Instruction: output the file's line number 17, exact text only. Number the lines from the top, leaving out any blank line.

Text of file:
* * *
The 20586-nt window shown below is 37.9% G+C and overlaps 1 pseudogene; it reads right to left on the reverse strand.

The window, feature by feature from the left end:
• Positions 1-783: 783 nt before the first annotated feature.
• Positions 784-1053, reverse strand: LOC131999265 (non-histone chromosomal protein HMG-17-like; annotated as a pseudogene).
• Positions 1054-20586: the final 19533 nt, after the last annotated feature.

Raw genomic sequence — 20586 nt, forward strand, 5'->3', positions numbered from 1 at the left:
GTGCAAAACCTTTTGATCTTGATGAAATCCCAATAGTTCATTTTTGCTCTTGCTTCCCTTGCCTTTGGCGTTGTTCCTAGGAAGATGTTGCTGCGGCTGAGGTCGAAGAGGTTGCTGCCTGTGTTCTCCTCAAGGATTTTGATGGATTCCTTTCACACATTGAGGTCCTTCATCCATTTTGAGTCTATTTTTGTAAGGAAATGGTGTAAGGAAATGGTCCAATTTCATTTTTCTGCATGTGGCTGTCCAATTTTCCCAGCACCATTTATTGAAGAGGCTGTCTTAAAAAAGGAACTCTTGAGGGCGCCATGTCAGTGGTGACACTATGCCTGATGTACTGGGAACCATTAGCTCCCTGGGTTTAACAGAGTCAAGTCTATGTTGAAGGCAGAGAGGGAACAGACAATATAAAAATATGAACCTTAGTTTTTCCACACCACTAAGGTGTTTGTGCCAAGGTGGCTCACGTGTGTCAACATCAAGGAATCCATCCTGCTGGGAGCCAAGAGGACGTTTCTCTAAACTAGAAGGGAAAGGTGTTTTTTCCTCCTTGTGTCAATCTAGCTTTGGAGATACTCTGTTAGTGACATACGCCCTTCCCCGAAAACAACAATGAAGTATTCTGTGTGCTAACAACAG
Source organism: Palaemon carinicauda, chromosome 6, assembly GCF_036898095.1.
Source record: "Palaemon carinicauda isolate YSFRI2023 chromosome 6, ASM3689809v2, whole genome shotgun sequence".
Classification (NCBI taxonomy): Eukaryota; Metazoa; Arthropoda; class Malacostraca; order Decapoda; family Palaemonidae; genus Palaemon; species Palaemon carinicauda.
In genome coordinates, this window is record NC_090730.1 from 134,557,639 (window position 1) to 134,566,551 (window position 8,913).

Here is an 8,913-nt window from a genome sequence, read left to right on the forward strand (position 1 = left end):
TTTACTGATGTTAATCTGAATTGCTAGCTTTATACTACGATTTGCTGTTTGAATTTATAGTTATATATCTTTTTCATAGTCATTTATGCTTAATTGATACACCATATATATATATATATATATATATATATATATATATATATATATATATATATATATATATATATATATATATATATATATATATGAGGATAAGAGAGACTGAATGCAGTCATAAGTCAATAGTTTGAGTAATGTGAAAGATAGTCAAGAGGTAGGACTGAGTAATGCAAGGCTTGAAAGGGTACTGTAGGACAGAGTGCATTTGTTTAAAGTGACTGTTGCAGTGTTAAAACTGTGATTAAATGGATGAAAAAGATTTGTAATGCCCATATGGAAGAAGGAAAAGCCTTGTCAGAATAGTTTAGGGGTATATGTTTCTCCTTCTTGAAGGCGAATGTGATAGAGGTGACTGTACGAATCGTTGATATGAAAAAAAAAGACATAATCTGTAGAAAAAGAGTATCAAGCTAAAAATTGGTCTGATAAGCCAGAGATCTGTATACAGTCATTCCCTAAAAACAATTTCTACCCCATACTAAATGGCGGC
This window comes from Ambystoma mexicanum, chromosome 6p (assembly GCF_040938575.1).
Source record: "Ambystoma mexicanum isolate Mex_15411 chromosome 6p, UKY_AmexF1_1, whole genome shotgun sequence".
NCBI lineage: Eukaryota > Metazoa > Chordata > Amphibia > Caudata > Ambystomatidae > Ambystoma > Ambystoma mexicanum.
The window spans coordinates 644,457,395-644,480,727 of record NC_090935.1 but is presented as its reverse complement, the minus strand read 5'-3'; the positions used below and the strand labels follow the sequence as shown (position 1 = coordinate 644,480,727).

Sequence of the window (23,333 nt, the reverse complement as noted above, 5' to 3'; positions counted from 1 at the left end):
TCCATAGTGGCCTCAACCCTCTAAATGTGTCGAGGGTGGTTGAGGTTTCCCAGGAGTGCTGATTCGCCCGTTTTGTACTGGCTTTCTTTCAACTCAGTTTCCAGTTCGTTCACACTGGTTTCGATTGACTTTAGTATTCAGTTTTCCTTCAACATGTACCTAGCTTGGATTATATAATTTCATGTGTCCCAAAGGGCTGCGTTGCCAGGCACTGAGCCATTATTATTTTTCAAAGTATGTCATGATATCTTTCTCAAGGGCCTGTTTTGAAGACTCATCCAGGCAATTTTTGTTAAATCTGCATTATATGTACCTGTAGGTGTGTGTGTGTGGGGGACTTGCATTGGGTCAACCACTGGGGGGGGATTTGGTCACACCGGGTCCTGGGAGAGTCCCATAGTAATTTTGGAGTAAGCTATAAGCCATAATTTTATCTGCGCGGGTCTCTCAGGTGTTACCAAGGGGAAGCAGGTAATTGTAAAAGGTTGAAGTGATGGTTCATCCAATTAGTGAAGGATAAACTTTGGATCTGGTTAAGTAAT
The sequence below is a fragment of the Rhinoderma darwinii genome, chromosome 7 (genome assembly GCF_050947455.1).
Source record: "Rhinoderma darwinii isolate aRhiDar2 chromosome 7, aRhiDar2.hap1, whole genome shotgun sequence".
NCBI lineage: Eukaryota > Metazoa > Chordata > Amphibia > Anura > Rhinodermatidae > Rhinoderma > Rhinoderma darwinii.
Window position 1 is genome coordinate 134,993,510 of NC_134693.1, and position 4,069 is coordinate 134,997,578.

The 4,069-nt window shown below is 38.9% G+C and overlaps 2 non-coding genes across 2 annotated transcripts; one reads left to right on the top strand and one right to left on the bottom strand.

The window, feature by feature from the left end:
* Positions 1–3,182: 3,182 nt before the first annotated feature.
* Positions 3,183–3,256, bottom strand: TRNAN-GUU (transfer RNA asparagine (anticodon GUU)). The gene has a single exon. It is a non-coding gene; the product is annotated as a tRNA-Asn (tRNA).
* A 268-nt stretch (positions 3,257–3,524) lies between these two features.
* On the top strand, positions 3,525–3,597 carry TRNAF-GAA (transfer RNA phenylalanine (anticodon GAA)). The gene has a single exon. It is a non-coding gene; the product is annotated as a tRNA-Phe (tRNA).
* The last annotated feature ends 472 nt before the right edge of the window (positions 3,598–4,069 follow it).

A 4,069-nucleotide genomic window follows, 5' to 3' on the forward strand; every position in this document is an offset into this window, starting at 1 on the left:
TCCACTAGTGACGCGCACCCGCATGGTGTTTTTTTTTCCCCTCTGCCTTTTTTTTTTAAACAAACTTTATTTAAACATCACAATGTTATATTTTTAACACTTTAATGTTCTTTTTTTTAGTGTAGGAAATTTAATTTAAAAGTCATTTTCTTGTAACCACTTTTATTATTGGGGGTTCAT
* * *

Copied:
The window spans coordinates 644,457,395-644,480,727 of record NC_090935.1 but is presented as its reverse complement, the minus strand read 5'-3'; the positions used below and the strand labels follow the sequence as shown (position 1 = coordinate 644,480,727).